Thrive by IU Health

December 21, 2021

Virtual Art Studio, Art Therapist Welcome Patient from Georgia

IU Health Simon Cancer Center

Virtual Art Studio, Art Therapist Welcome Patient from Georgia

By IU Health Senior Journalist, T.J. Banes, tfender1@iuhealth.org

He arrived in early December and will remain in the hospital throughout the holidays. Minter Garvin Jr. is 800 miles away from home.

He came to IU Health Simon Cancer Center, known for the successful treatment of testicular cancer - germ cell tumors - using a mix of high-dose chemotherapies and peripheral stem cell transplant.

After a 13-hour drive, he was settled into the bone marrow unit at IU Health University Hospital and was introduced to a new art therapy program.

A Virtual Art Studio is offered each Wednesday to patients in the unit. The initiative is part of IU Health’s CompleteLife Program focusing on holistic healing. In addition to art, certified professionals offer patients complimentary massage, music, and yoga therapy.

“The virtual art studio model of creating and conversing serves to connect patients who may otherwise feel isolated in their rooms,” said art therapist Heidi Moffatt. It’s especially important for those patients who come from far away. Garvin and his wife, Neccy, traveled from Folkston, Ga. He is the second in a line of “Minter Garvins” - all living within a mile of each other. The Garvins have three adult children back home.

“This is all so different for us. We come from a small town with five stoplights and the whole community has rallied around us,” said Neccy. Folkston is the county seat for Charlton County, and home to about 2,500 residents. The town is known for the Okefenokee National Wildlife Refuge and eco-tours including bird watching, hiking, kayaking and canoeing swamp adventures. It’s about an hour north of Jacksonville, Fla.

On their drive to Indianapolis, the Garvins took photos in Atlanta – home to Minter’s favorite baseball team – the Atlanta Braves. Once in Indianapolis they took photos of Lucas Oil Stadium and the IUPUI campus. It was a journey that began 10 months ago when Gavin was first diagnosed with testicular cancer.

They arrived in Indianapolis on December 5. Moffatt delivered an art bag donated by the Riley Cheer Guild, filled with markers, colored pencils, a drawing pencil, oil pastels, and an individual-size sculpting media. The Riley Cheer Guild was founded in 1924. The volunteer-based program supports hospital programs that provide comfort to adult and pediatric patients and their caregivers.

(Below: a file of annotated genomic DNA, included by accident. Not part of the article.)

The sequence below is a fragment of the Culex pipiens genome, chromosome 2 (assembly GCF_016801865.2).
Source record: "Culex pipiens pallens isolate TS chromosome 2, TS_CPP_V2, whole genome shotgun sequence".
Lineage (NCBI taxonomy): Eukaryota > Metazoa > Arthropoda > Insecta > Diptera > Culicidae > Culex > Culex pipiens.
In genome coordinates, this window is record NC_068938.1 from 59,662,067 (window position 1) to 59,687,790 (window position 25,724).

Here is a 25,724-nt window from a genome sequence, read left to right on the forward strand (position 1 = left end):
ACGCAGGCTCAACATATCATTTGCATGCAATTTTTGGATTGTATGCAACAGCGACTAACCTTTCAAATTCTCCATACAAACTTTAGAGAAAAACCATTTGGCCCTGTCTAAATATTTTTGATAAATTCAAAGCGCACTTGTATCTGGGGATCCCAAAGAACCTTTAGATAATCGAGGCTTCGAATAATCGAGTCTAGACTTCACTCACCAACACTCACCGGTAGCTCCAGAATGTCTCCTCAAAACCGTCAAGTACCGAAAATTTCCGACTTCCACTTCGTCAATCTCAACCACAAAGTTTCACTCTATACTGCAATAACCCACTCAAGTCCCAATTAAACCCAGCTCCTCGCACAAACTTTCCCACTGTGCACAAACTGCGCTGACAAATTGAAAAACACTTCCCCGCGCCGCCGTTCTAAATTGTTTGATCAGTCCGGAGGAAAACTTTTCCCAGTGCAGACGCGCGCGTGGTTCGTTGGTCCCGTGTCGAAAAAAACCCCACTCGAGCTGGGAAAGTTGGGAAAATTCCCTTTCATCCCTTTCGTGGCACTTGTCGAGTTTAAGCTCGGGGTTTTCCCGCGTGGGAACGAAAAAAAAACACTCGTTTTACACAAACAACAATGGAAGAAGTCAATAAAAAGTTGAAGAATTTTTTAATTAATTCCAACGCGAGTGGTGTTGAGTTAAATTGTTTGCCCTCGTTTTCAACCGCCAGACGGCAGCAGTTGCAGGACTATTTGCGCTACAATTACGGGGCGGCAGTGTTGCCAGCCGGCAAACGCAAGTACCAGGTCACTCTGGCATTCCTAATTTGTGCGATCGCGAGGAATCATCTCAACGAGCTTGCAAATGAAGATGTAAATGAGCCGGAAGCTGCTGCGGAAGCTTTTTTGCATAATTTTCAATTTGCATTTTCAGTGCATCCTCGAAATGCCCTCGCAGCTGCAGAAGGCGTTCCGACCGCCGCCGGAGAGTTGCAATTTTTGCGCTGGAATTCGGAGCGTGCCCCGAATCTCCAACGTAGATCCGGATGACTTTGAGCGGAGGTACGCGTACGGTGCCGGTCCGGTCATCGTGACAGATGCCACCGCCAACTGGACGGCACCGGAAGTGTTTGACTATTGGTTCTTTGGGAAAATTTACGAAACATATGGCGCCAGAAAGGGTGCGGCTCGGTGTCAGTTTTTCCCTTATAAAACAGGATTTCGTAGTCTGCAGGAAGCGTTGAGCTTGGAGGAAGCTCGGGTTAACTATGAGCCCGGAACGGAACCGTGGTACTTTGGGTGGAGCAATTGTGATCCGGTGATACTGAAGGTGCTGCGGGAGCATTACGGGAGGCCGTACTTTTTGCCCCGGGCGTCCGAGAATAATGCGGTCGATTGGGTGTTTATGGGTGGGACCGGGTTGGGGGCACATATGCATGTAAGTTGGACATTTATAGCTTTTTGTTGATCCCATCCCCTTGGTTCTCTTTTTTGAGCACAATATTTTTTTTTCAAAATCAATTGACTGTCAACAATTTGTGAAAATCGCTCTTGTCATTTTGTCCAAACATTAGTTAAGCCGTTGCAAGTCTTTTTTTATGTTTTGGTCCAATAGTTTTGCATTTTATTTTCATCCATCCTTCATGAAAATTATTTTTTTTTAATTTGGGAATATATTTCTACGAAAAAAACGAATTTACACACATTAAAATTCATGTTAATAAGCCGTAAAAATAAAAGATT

“The visual art studio invites open creating so patients use the kit given to them as they wish and when they feel up to it,” said Moffatt. She may offer a prompt for those who want more direction, such as a word like “nourishment.” Participants keep a journal encouraging them to reflect on their work. Participants log in to the hour-long studio with their personal cell phone or tablet at 2 p.m. on Wednesdays.

Patients have sketched, colored, doodled, written poems, and written journal entries, said Moffatt. They are invited to share as much or as little of their work with the group as they wish. “Sometimes individuals attend to get their mind off of their healthcare and get creative; other times individuals may choose to focus on their treatment progress in the company of other patients. There is no right or wrong way to participate, and no experience is required,” she said.

For Garvin, 52, the introduction to art therapy is unexplored territory – similar to his journey to Indiana. “After everything I’ve been through, I’m open to anything,” he said. Until his cancer diagnosis, he had barely been sick a day in his life.

The American Cancer Society estimates about 9,470 new cases of testicular cancer in the United States this year; about one in every 250 males will develop testicular cancer in their lifetime. The average age of diagnosis is 33. It is typically a disease of young and middle-aged men.

After 20 cycles of chemotherapy at a hospital in Jacksonville, Fla. Garvin learned the cancer had spread to his lymph nodes. That’s when he was referred to Indianapolis and IU Health Simon Cancer Center. He is in the care of oncologist Dr. Nasser Hanna.

Garvin received the first half of his stem cell transplant on December 15 – a day referred to as his “second birthday.” As he passes the time, he listens to holiday music and knows that when he feels up to it, there’s art therapy waiting.

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